Jérôme Bel, a celebrated French choreographer, is re-staging one of his most well-known works, “The Show Must Go On,” at the Freud Playhouse Thursday and Friday night. Staged only four times since its debut in Paris 12 years ago, the choreography will be performed by a cast of 25 UCLA students and staff members and questions the fundamental practice of dance and the role of the audience in theater performances. Daily Bruin’s Rhyn Cheung spoke with Jérôme Bel about his dance’s influence in theater and his experience working with UCLA students and staff performers.
Daily Bruin: What is “The Show Must Go On” about? Can you tell us a bit about the show?
Jérôme Bel : It
was an experimental dance I
made 12 years ago that questions what is dance and why do we dance? How does dance relate to people? Why do performers and audiences gather and do something together? It was performed in Tokyo and New York and many other cities. The
cast is a mix of professional and non-professional dancers – people who have never danced before – so there is more connection to the audience. Five years ago, I decided to re-stage the work in
cities where we are invited to and cast performers from there.
DB: Why did you title it “The Show Must Go On?”
JB: I do believe that theater is a very archaic practice. Western theater was born in Greece and didn’t change
for 2,500 years. In between, we have cinema, internet and television that have all the amazing visual effects. Here in theater (such effects) are still very poor: People on the stage cannot fly and
there is no blood. But I do believe that the theater is still relevant. It is an
experience that is singular and specific, and should be kept going on.
DB: What did people think about the dance after the first show 12 years ago?
JB: It was a big provocation for the audience, people were coming on the stage (after the show), because we danced very little. The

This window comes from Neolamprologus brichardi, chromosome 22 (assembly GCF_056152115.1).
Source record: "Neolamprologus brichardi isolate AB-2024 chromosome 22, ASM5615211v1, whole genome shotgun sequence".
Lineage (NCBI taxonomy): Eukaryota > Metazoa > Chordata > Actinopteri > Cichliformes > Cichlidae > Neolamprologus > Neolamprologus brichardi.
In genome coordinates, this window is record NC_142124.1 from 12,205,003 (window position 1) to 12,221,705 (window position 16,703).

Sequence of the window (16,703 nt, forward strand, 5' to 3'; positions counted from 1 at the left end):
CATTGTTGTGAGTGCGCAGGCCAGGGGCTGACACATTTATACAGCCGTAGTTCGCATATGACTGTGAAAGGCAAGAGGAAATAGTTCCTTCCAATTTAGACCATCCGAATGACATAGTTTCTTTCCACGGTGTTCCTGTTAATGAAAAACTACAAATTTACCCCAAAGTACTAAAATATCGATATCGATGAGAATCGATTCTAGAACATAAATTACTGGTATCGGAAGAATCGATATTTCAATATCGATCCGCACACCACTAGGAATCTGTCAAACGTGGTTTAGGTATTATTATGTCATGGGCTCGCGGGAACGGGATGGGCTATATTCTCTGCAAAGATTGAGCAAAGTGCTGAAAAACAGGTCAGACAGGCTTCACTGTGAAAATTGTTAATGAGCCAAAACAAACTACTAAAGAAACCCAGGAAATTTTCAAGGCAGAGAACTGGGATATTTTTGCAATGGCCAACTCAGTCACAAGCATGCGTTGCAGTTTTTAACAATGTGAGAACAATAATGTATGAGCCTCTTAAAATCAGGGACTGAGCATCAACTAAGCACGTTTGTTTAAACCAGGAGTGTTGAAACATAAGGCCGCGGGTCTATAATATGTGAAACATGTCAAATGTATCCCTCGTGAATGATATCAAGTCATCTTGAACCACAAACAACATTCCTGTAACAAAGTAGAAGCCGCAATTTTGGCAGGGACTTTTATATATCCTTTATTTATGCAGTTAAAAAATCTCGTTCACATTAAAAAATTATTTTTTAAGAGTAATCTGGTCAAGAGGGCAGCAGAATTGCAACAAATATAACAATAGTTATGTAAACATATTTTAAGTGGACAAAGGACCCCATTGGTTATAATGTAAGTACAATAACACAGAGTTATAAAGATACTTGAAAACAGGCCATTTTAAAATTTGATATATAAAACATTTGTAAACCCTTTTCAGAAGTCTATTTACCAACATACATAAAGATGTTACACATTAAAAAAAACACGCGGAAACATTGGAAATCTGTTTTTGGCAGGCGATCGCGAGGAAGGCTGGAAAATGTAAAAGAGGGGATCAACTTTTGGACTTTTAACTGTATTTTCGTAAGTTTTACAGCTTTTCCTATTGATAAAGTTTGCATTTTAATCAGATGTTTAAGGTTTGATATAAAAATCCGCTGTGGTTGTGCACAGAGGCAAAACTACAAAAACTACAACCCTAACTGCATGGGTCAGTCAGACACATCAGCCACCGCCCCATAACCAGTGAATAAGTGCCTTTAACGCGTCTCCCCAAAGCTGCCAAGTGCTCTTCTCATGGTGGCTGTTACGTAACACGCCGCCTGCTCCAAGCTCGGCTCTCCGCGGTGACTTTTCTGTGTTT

paradigm of the dance is totally different from what people are used to. It was
DB: By riot, are you referring to the reaction from the audience?
JB: Yes. They were asking for their money back. It was a dance that everybody could do. That’s why there was a riot, because the audience paid for something that they could do. And the reaction was very extreme: some people liked it very much while (some) hated it. There was nobody in the middle. I like the reaction because it proved that the dance is affecting people.
DB: What kind of music did you use for the dance performance?
JB: They are some pop songs from the ’70s to the ’90s (such as “Killing Me Softly With His Song” by Roberta Flack). I used these songs because the audience can relate to them (and not) classical music, like we are trying to outsmart the audience. We want them to be involved and connected.
DB: What is theater to you?
JB: Theater dance is people performing live in front of you. It’s not like a recording, a Hollywood movie that doesn’t change, nor (is it) like (when) you are alone on the internet. This production questions the audience and provokes their thoughts in that specific moment – it is demanding
for them. We care about (them), we know (they) are there and the show is also about (them). We know that theater is gathering of viewers and performers who are
alive and the performance is affected by reaction. This is what theater
is – it is alive.
DB: How has your experience been working with UCLA students and staff members?
JB: I’m very impressed! They are very smart. They understand what I want for the dance and do specifically what I ask. I like to work with them.
DB: What should we expect to see in the dance show?
JB: You shouldn’t expect anything when you are going to see an experimental dance. You should just come and see what is going to happen. Just be open and receptive to new ideas.